Sarrette was dismissed on 28 December 1814, after the Bourbon Restoration, but was reinstated on 26 May 1815, after Napoleon's return to power during the Hundred Days. However, after Napoleon's fall, Sarrette was finally compelled to retire on 17 November. The school was closed in the first two years of the Bourbon Restoration, during the reign of Louis XVIII, but reopened in April 1816 as the École Royale de Musique, with François-Louis Perne as its director. In 1819, François Benoist was appointed professor of organ.
Probably the best known director in the 19th century was Luigi Cherubini, who took over on 1 April 1822 and remained in charge until 8 February 1842. Cherubini maintained high standards and his staff included teachers such as François-Joseph Fétis, Habeneck, Fromental Halévy, Le Sueur, Ferdinando Paer, and Anton Reicha.
Cherubini was succeeded by Daniel-François-Esprit Auber in 1842. Under Auber, composition teachers included Adolphe Adam, Halévy, and Ambroise Thomas; piano teachers, Louise Farrenc, Henri Herz, and Antoine François Marmontel; violin teachers, Jean-Delphin Alard and Charles Dancla; and cello teachers, Pierre Chevillard and Auguste Franchomme.
The Conservatory Instrument Museum, founded in 1861, was formed from the instrument collection of Louis Clapisson. The French music historian Gustave Chouquet became the curator of the museum in 1871 and did much to expand and upgrade the collection.
Franco-Prussian War and the Third Republic
In the Franco-Prussian War, during the siege of Paris (September 1870 – January 1871), the Conservatory was used as a hospital. On 13 May 1871, the day after Auber's death, the leaders of the Paris Commune appointed Francisco Salvador-Daniel as the director – however Daniel was shot and killed ten days later by the troops of the French Army. He was replaced by Ambroise Thomas, who remained in the post until 1896. Thomas's rather conservative directorship was vigorously criticized by many of the students, notably Claude Debussy.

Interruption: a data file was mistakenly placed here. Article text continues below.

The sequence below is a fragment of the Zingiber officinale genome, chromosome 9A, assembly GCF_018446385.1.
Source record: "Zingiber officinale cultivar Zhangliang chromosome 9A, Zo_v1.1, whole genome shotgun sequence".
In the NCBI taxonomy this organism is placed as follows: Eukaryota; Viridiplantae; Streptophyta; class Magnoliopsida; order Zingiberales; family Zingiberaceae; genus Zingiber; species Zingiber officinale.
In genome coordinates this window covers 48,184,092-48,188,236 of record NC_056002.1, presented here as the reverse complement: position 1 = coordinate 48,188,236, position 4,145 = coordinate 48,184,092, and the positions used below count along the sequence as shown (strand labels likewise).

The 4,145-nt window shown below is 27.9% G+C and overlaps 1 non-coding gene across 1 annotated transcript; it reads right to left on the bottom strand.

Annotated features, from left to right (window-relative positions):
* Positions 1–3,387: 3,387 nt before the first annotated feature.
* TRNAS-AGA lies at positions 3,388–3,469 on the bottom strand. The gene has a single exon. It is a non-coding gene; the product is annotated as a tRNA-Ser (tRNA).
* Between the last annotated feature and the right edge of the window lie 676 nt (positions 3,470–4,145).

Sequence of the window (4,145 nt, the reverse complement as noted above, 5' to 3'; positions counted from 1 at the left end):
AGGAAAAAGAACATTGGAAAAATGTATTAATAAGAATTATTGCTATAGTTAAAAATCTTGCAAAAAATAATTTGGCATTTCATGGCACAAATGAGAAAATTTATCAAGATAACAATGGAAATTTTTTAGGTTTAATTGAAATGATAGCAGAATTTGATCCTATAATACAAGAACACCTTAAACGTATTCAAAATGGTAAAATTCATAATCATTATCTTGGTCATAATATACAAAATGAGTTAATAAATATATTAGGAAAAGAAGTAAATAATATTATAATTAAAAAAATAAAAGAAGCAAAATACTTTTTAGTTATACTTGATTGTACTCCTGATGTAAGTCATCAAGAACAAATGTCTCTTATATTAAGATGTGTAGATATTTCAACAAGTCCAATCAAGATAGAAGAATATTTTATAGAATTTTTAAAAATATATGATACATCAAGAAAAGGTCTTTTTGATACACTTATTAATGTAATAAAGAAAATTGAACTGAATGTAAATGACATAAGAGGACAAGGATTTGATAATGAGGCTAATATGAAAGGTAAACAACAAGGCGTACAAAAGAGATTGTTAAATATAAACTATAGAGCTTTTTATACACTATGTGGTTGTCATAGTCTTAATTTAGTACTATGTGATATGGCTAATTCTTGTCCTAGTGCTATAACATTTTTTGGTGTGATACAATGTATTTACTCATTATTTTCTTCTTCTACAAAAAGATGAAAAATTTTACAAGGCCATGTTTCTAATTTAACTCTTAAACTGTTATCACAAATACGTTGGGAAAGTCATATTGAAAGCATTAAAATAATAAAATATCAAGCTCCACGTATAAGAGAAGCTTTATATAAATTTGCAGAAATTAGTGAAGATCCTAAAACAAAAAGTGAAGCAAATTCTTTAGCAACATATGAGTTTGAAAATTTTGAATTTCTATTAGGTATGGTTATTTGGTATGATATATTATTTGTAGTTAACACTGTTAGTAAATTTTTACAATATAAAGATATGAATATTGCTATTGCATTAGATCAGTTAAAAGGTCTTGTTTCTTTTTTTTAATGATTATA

During this period César Franck was ostensibly the organ teacher, but was actually giving classes in composition. His classes were attended by several students who were later to become important composers, including Ernest Chausson, Guy Ropartz, Guillaume Lekeu, Charles Bordes, and Vincent d'Indy.
Théodore Dubois succeeded Thomas after the latter's death in 1896. Professors included Charles-Marie Widor, Gabriel Fauré, and Charles Lenepveu for composition, Alexandre Guilmant for organ, Paul Taffanel for flute, and Louis Diémer for piano.
Lenepveu had been expected to succeed Dubois as director, but after the "Affaire Ravel" in 1905, Ravel's teacher Gabriel Fauré became director. Le Courrier Musical (15 June 1905) wrote: "Gabriel Fauré is an independent thinker: that is to say, there is much we can expect from him, and it is with joy that we welcome his nomination."
Fauré appointed forward-thinking representatives (such as Debussy, Paul Dukas, and André Messager) to the governing council, loosened restrictions on repertoire, and added conducting and music history to the courses of study. Widor's composition students during this period included Darius Milhaud, Arthur Honegger, and Germaine Tailleferre. Other students included Lili Boulanger and Nadia Boulanger. New to the staff were Alfred Cortot for piano and Eugène Gigout for organ.
The modern era
The Conservatory moved to facilities at 14 rue de Madrid in 1911.
Henri Rabaud succeeded Fauré in 1920 and served until April 1941. Notable students were Olivier Messiaen, Jean Langlais, and Jehan Alain. Staff included Dukas and Jean Roger-Ducasse for composition, Marcel Dupré for organ, Marcel Moyse for flute, and Claire Croiza for singing.
Like all institutions in Paris, the Conservatoire was ruled by Nazi Germany and the collaborationist Vichy government during the Occupation of France of 1940-1944. Under the regime's antisemitic policies, Conservatoire administrators alternated between actively collaborating to purge the school of Jewish students (in the case of Rabaud) or working to conceal and protect Jewish students and faculty (in the case of Rabaud's successor, Claude Delvincourt).